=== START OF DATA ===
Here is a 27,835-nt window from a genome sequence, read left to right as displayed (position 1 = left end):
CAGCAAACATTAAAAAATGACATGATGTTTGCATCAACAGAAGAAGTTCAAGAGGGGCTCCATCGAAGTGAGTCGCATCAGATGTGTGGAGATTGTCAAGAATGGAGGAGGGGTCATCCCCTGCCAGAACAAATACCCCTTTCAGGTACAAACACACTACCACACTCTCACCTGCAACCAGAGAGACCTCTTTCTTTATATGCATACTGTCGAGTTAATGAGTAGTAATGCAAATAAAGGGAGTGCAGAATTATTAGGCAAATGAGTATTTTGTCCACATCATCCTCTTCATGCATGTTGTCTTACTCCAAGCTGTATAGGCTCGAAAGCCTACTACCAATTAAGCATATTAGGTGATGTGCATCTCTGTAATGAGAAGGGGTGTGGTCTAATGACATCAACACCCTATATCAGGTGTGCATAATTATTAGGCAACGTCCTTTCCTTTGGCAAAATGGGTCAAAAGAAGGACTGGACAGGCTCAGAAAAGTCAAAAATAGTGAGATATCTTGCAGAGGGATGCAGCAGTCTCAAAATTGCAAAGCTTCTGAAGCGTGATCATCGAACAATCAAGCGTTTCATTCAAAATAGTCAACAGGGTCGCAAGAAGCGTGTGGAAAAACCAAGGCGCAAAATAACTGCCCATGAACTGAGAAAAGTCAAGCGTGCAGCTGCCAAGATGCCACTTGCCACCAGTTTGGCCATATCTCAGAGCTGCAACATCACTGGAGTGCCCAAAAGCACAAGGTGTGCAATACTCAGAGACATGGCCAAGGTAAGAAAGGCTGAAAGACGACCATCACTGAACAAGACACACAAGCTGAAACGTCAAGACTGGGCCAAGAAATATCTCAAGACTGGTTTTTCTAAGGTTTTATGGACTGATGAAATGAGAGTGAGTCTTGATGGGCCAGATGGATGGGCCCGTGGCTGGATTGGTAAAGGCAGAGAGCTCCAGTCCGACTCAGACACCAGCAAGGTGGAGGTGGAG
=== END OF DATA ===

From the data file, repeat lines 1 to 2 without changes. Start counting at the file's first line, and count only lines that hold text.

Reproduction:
Here is a 27,835-nt window from a genome sequence, read left to right as displayed (position 1 = left end):
CAGCAAACATTAAAAAATGACATGATGTTTGCATCAACAGAAGAAGTTCAAGAGGGGCTCCATCGAAGTGAGTCGCATCAGATGTGTGGAGATTGTCAAGAATGGAGGAGGGGTCATCCCCTGCCAGAACAAATACCCCTTTCAGGTACAAACACACTACCACACTCTCACCTGCAACCAGAGAGACCTCTTTCTTTATATGCATACTGTCGAGTTAATGAGTAGTAATGCAAATAAAGGGAGTGCAGAATTATTAGGCAAATGAGTATTTTGTCCACATCATCCTCTTCATGCATGTTGTCTTACTCCAAGCTGTATAGGCTCGAAAGCCTACTACCAATTAAGCATATTAGGTGATGTGCATCTCTGTAATGAGAAGGGGTGTGGTCTAATGACATCAACACCCTATATCAGGTGTGCATAATTATTAGGCAACGTCCTTTCCTTTGGCAAAATGGGTCAAAAGAAGGACTGGACAGGCTCAGAAAAGTCAAAAATAGTGAGATATCTTGCAGAGGGATGCAGCAGTCTCAAAATTGCAAAGCTTCTGAAGCGTGATCATCGAACAATCAAGCGTTTCATTCAAAATAGTCAACAGGGTCGCAAGAAGCGTGTGGAAAAACCAAGGCGCAAAATAACTGCCCATGAACTGAGAAAAGTCAAGCGTGCAGCTGCCAAGATGCCACTTGCCACCAGTTTGGCCATATCTCAGAGCTGCAACATCACTGGAGTGCCCAAAAGCACAAGGTGTGCAATACTCAGAGACATGGCCAAGGTAAGAAAGGCTGAAAGACGACCATCACTGAACAAGACACACAAGCTGAAACGTCAAGACTGGGCCAAGAAATATCTCAAGACTGGTTTTTCTAAGGTTTTATGGACTGATGAAATGAGAGTGAGTCTTGATGGGCCAGATGGATGGGCCCGTGGCTGGATTGGTAAAGGCAGAGAGCTCCAGTCCGACTCAGACACCAGCAAGGTGGAGGTGGAG